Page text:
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The job cuts at the luxury carmaker represent around quarter of its workforce. The company is due to make a formal announcement on the cuts on Friday, but is expected to offer staff a voluntary redundancy in the first instance in return for severance pay, according to ITV.
Bentley is a British brand based in Crewe, but it is owned by German automaker Volkswagen.
The move to cut the workforce by up to 1,000 comes after the company restarted production at its Crewe production site at 50 percent capacity.
The job cuts at Bentley come amid a wave of similar announcements by the British automotive industry this week.
Competing luxury carmaker Aston Martin on Thursday announced up to 500 redundancies that could affect its plant in Gaydon, Warwickshire.
A spokesperson from the company said that the cuts come as part of a “planned reduction in front-engined sports car production” which will “inevitably have an impact”, the Banbury Guardian reports.
Aston Martin’s move comes after the company announced it would begin a phased return of its manufacturing staff on May 7.
The company said it had implemented procedures aimed at making it safer for staff to return for work as the Covid-19 outbreak continues.
Aston Martin’s move also came just a week after the firm appointed a new chief executive officer.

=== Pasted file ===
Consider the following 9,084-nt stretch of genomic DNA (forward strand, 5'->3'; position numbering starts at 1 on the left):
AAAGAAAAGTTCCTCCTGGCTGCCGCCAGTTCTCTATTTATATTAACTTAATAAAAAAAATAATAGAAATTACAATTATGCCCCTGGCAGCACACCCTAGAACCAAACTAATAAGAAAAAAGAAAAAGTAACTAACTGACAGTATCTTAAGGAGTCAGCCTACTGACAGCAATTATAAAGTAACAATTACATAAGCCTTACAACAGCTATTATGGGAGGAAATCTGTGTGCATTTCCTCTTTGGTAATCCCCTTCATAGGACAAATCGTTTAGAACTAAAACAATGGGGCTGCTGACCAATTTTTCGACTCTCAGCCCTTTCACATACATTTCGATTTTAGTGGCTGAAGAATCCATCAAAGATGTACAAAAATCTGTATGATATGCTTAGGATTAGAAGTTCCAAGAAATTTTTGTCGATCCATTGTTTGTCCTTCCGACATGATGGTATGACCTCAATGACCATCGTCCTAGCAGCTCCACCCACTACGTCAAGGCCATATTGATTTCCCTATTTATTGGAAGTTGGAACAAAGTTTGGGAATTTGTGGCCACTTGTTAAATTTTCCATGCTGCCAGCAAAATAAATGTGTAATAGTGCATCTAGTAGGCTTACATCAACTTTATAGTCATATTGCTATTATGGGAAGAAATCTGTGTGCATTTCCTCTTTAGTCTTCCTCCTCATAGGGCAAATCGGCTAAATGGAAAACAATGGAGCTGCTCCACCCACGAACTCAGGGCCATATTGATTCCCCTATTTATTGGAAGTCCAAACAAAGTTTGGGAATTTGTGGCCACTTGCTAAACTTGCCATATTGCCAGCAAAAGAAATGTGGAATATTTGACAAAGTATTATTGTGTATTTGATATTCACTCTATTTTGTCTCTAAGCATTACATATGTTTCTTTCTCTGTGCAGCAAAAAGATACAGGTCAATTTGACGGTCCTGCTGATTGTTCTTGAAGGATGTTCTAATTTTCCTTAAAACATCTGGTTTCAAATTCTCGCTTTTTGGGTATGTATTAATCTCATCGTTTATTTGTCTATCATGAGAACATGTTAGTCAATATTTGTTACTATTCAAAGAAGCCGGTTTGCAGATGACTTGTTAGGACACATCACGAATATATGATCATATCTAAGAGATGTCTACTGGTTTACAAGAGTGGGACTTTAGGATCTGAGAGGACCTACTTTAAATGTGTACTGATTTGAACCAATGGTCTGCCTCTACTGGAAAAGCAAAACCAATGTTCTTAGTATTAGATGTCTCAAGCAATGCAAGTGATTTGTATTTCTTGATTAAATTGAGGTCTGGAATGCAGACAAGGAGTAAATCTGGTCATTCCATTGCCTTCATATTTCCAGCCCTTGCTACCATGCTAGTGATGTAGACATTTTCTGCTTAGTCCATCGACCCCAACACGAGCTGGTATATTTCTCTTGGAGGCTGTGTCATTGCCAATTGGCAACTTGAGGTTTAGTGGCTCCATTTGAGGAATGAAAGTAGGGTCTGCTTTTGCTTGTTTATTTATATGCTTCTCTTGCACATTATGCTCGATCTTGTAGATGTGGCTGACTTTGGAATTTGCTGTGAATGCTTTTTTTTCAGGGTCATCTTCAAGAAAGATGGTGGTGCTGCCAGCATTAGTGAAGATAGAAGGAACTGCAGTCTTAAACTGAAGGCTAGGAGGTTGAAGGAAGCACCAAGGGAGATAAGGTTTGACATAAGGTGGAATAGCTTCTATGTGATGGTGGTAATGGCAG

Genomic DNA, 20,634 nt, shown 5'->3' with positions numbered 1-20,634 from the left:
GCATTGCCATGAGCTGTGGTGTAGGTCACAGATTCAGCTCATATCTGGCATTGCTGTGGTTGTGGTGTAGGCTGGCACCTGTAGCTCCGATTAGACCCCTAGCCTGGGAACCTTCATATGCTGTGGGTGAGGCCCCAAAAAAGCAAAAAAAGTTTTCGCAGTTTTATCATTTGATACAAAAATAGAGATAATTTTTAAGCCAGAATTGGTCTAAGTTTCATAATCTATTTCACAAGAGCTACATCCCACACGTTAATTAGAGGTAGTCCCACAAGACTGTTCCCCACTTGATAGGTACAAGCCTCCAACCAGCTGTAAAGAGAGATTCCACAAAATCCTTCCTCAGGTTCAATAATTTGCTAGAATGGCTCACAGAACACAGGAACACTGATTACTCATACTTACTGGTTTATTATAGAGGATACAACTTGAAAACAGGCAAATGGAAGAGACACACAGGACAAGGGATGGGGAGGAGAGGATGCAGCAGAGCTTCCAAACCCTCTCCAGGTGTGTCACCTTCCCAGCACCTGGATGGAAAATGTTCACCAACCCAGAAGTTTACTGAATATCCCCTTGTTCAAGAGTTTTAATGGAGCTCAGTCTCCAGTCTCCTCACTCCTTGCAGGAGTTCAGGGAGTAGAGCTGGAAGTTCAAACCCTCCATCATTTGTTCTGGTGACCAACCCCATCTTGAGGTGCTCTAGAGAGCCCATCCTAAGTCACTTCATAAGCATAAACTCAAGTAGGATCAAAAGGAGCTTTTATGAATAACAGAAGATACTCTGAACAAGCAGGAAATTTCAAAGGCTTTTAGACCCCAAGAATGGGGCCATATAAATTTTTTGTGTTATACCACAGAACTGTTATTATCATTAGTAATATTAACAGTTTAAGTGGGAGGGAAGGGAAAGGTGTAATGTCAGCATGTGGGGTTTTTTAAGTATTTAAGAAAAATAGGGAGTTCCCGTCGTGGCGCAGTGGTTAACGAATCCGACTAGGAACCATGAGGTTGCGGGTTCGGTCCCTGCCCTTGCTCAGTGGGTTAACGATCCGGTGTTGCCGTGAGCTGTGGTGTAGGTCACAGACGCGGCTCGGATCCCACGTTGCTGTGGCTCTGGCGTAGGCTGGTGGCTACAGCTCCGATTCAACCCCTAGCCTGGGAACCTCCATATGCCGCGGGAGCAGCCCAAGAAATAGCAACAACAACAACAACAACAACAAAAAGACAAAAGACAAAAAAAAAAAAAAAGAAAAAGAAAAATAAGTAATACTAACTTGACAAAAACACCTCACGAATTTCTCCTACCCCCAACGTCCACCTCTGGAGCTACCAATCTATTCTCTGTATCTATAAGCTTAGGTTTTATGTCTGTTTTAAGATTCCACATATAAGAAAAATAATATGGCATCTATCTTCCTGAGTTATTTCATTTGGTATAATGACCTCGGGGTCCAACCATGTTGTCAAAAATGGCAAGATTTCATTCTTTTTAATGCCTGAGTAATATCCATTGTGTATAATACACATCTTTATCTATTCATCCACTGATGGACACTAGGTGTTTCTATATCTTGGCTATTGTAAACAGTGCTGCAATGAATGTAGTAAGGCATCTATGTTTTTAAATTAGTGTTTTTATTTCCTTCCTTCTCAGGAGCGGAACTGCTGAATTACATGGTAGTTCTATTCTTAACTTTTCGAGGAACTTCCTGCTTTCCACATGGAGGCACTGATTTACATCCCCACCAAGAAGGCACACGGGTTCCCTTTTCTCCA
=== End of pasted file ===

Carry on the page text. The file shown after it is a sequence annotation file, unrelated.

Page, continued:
And car dealership firm Lookers also this week announced that it will cut up to 1,500 jobs in the UK amid site closures.
The firm also announced it would be cutting a number of sites, with chief executive Mark Raban stating that the decision to “restructure the group’s dealership estate” was to “position the business for a sustainable future”,
The move comes after the government announced it would allow car showrooms to reopen in England on June 1 as part of an easing of lockdown measures.
Automotive trade body SMMT said that 20,000 new cars were registered last month – down 89 percent compared with the same month last year, according to the BBC.
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Despite the fall, Robert Forrester, chief executive of Gateshead-based dealership group Vertu Motors, told the Guardian this week that the company had seen a “stronger” start than he had expected. The company is reported to have around 6,000 workers.
The pandemic has affected a wide range of businesses and sectors in the UK and across the world.
While disruption is widespread, the airline industry has been particularly vocal over the UK government’s decision to impose a mandatory 14-day quarantine on anyone arriving in the UK from abroad.
This week, a row between Home Secretary Priti Patel and British Airways came to a height as officials from the airline refused to take part in a call with her.
Earlier, BA CEO Alex Cruz had warned employees that the government had dealt “another blow” to the industry at an already tough time by implementing the travel restrictions, the Guardian reports.
Home Secretary Priti Patel said yesterday that the measure aimed “save lives and protect the British public by preventing a second wave of the disease”.
Meanwhile, the retail industry is also struggling ahead of the government’s plan to allow non-essential shops to reopen in England on June 15.
British retailers have cut prices by the most in a month since 2006, the Guardian reported on Wednesday.
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